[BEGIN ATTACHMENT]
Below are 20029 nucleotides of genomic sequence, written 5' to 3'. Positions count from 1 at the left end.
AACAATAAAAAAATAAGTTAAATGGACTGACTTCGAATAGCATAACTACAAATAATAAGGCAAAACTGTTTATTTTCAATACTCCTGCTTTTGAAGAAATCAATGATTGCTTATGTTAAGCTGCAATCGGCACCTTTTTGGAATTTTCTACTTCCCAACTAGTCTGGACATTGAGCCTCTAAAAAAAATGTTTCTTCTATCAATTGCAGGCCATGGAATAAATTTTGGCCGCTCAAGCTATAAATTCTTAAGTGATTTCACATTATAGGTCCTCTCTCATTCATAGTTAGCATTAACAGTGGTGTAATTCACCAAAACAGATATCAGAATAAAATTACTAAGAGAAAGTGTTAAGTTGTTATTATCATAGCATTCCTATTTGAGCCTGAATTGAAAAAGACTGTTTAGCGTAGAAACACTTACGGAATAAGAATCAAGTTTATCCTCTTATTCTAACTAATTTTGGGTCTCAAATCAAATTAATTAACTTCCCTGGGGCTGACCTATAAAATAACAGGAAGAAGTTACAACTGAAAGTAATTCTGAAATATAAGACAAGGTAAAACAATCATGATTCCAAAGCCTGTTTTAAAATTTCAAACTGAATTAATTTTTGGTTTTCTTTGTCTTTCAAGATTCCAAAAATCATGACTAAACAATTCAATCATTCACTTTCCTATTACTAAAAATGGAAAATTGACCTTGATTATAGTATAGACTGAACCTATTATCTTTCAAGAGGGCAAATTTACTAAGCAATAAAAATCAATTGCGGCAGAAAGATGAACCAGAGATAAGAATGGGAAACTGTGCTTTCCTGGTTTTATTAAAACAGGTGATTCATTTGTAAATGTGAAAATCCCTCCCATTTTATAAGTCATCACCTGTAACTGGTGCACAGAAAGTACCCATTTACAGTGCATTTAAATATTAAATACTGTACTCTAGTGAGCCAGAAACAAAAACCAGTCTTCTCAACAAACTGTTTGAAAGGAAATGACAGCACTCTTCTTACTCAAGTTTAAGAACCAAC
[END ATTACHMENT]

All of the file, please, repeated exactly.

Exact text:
Below are 20029 nucleotides of genomic sequence, written 5' to 3'. Positions count from 1 at the left end.
AACAATAAAAAAATAAGTTAAATGGACTGACTTCGAATAGCATAACTACAAATAATAAGGCAAAACTGTTTATTTTCAATACTCCTGCTTTTGAAGAAATCAATGATTGCTTATGTTAAGCTGCAATCGGCACCTTTTTGGAATTTTCTACTTCCCAACTAGTCTGGACATTGAGCCTCTAAAAAAAATGTTTCTTCTATCAATTGCAGGCCATGGAATAAATTTTGGCCGCTCAAGCTATAAATTCTTAAGTGATTTCACATTATAGGTCCTCTCTCATTCATAGTTAGCATTAACAGTGGTGTAATTCACCAAAACAGATATCAGAATAAAATTACTAAGAGAAAGTGTTAAGTTGTTATTATCATAGCATTCCTATTTGAGCCTGAATTGAAAAAGACTGTTTAGCGTAGAAACACTTACGGAATAAGAATCAAGTTTATCCTCTTATTCTAACTAATTTTGGGTCTCAAATCAAATTAATTAACTTCCCTGGGGCTGACCTATAAAATAACAGGAAGAAGTTACAACTGAAAGTAATTCTGAAATATAAGACAAGGTAAAACAATCATGATTCCAAAGCCTGTTTTAAAATTTCAAACTGAATTAATTTTTGGTTTTCTTTGTCTTTCAAGATTCCAAAAATCATGACTAAACAATTCAATCATTCACTTTCCTATTACTAAAAATGGAAAATTGACCTTGATTATAGTATAGACTGAACCTATTATCTTTCAAGAGGGCAAATTTACTAAGCAATAAAAATCAATTGCGGCAGAAAGATGAACCAGAGATAAGAATGGGAAACTGTGCTTTCCTGGTTTTATTAAAACAGGTGATTCATTTGTAAATGTGAAAATCCCTCCCATTTTATAAGTCATCACCTGTAACTGGTGCACAGAAAGTACCCATTTACAGTGCATTTAAATATTAAATACTGTACTCTAGTGAGCCAGAAACAAAAACCAGTCTTCTCAACAAACTGTTTGAAAGGAAATGACAGCACTCTTCTTACTCAAGTTTAAGAACCAAC